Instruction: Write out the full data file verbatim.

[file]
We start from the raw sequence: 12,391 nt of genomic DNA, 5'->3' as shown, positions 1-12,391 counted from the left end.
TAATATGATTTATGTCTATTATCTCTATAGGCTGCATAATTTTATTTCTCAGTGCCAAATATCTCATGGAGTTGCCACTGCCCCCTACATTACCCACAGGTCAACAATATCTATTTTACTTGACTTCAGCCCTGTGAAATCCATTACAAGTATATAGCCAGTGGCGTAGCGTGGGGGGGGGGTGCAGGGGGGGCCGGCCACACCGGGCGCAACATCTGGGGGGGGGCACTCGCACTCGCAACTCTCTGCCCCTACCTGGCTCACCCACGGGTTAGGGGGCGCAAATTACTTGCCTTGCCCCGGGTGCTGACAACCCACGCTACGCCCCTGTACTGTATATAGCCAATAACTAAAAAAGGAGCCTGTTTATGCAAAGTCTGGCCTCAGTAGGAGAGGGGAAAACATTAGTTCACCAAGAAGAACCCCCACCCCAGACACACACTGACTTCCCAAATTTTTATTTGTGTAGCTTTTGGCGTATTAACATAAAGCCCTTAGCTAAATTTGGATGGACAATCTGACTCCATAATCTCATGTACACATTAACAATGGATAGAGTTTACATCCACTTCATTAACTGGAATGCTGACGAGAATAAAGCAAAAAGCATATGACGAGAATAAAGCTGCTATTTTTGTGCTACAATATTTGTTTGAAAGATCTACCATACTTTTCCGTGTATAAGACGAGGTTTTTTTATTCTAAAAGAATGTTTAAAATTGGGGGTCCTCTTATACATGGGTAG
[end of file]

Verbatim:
We start from the raw sequence: 12,391 nt of genomic DNA, 5'->3' as shown, positions 1-12,391 counted from the left end.
TAATATGATTTATGTCTATTATCTCTATAGGCTGCATAATTTTATTTCTCAGTGCCAAATATCTCATGGAGTTGCCACTGCCCCCTACATTACCCACAGGTCAACAATATCTATTTTACTTGACTTCAGCCCTGTGAAATCCATTACAAGTATATAGCCAGTGGCGTAGCGTGGGGGGGGGGTGCAGGGGGGGCCGGCCACACCGGGCGCAACATCTGGGGGGGGGCACTCGCACTCGCAACTCTCTGCCCCTACCTGGCTCACCCACGGGTTAGGGGGCGCAAATTACTTGCCTTGCCCCGGGTGCTGACAACCCACGCTACGCCCCTGTACTGTATATAGCCAATAACTAAAAAAGGAGCCTGTTTATGCAAAGTCTGGCCTCAGTAGGAGAGGGGAAAACATTAGTTCACCAAGAAGAACCCCCACCCCAGACACACACTGACTTCCCAAATTTTTATTTGTGTAGCTTTTGGCGTATTAACATAAAGCCCTTAGCTAAATTTGGATGGACAATCTGACTCCATAATCTCATGTACACATTAACAATGGATAGAGTTTACATCCACTTCATTAACTGGAATGCTGACGAGAATAAAGCAAAAAGCATATGACGAGAATAAAGCTGCTATTTTTGTGCTACAATATTTGTTTGAAAGATCTACCATACTTTTCCGTGTATAAGACGAGGTTTTTTTATTCTAAAAGAATGTTTAAAATTGGGGGTCCTCTTATACATGGGTAG